But the team owner’s cutting remarks left little doubt about his irritation surrounding the state of his team, his underperforming roster and, more pointedly, his too-talkative receiver, Odell Beckham, Jr.
“I wish he would create the headlines by his play on the field as opposed to what he says and does off the field,” Mara said Tuesday of Beckham, before the start of the annual league fall meetings. “I think he needs to do a little more playing and a little less talking.”
Speaking publicly for the first time since Beckham’s wide-ranging ESPN interview, Mara aired his frustration to reporters for less than five minutes. But while his soundbites were succinct, they were biting nonetheless.
The longtime owner made it clear that he would rather see Beckham focus on being a prolific pass-catcher — not a quote machine.
Asked if he spoke to the Beckham after the interview, Mara quipped: “Which one of his interviews?”
He later added: “I think enough people have spoken to him.”
The Giants are in shambles, barely clinging to relevancy in the biggest media market in the world. And Mara knows it — although he’s far more confident about their chances of improvement.
After spending just over $200 million in recent years to improve their shoddy defense, signing Beckham to a five-year extension that pays him $65 million guaranteed, and reaffirming their trust in the 37-year-old Manning, the Giants are once again scraping the floor of the NFC East standings.
“It’s pretty disappointing. I’m sick about it,” Mara said. “Particularly, the way we’ve disappointed our fans. … I’m still embarrassed being 1-5. I can’t stand up here and make any excuses about that. You are what your record says you are.”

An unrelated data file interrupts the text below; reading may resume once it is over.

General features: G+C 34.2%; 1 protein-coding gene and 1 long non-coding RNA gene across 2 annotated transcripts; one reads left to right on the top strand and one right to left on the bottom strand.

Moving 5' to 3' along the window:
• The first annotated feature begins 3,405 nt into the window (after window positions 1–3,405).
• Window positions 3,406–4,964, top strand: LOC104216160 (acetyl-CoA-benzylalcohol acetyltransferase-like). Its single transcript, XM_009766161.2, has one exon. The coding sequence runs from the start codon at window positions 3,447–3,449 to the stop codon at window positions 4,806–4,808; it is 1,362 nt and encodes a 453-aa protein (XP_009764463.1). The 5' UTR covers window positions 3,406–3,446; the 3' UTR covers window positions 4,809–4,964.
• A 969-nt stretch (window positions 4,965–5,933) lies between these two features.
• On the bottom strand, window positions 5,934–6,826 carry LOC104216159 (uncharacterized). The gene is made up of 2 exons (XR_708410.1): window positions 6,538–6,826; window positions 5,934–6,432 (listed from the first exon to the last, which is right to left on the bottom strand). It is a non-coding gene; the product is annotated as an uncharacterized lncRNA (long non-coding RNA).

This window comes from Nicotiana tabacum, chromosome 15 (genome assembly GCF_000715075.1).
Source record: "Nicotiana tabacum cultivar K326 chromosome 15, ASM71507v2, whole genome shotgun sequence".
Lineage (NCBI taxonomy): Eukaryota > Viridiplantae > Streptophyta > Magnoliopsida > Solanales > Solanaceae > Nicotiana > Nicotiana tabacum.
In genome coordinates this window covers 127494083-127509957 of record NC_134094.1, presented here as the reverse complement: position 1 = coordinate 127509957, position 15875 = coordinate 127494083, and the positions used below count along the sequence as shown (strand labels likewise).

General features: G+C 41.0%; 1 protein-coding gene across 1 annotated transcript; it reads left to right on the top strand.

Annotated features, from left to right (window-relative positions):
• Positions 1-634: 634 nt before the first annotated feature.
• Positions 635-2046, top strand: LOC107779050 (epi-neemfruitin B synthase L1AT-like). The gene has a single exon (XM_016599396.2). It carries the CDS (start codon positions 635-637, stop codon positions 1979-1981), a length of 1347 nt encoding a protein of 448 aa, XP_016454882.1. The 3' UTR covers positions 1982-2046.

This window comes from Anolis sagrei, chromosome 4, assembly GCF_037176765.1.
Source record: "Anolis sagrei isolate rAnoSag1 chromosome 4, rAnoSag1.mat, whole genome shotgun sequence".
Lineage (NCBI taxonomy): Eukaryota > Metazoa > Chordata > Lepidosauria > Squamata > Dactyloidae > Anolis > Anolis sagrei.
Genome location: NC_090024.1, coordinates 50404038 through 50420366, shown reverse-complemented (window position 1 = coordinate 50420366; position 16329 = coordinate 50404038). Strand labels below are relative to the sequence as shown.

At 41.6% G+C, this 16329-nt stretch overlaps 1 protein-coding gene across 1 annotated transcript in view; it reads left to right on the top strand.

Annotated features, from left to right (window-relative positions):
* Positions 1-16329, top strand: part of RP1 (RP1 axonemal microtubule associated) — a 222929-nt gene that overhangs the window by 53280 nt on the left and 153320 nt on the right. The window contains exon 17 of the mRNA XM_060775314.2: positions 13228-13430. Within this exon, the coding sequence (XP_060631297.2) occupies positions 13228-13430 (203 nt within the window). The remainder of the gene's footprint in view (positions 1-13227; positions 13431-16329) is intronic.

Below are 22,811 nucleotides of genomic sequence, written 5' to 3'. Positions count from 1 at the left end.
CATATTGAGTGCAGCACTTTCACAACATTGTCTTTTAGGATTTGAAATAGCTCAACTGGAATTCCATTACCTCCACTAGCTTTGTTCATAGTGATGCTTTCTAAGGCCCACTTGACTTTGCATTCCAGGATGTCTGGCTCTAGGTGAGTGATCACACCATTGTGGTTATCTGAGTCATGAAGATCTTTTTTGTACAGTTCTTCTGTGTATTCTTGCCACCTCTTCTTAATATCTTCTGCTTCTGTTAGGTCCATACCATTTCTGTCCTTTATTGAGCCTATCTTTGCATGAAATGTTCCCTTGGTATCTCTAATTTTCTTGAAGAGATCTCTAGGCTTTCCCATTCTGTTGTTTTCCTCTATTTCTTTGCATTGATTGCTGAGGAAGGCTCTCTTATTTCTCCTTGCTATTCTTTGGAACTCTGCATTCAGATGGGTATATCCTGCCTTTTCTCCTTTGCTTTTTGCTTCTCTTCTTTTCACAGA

Mara is pissed. And he should be.
His Giants, once the gold standard of NFL stability, are far from removed from their recent Super Bowl success. And unlike the crosstown rival New York Jets, Mara doesn’t have a fresh-faced quarterback looking to take over his franchise. Nor does he have an heir apparent.
“When you’re 1-5, it generally means that everybody needs to play better. So he’s not alone,” he said, referring to Manning. “A lot of guys just need to do their jobs. We still believe in him, but everybody needs to do their jobs in order for us to be successful and right now, that’s not happening.”
Saquon Barkley’s talent was never a question. But as gifted and special as the former Penn State running back is, his maximum effort each week still isn’t enough to single-handedly lift the Giants. But Mara maintained that he doesn’t have buyer’s remorse when it comes to drafting Barkley No. 2 overall, with Sam Darnold (now the Jets’ starting quarterback), Josh Allen, Josh Rosen and Lamar Jackson still on the board.
“We went best player in the draft, and I still believe he’s the best player in the draft,” Mara said. “ … We took the best player in the draft and I’m thrilled with what he’s accomplished so far and I think the sky is the limit for him. I have no idea what we’re going to do in the draft next year. Let’s wait and see what happens.”
For now, the Giants — at least, their front office — remain fully behind Manning. But Mara can’t stomach mediocrity much longer.
“He’s been our quarterback. He’s still under contract,” the owner said. ” … I know he’s the punching bag right now, but a lot of guys need to play better. When you’re 1-5. It’s not just him.”
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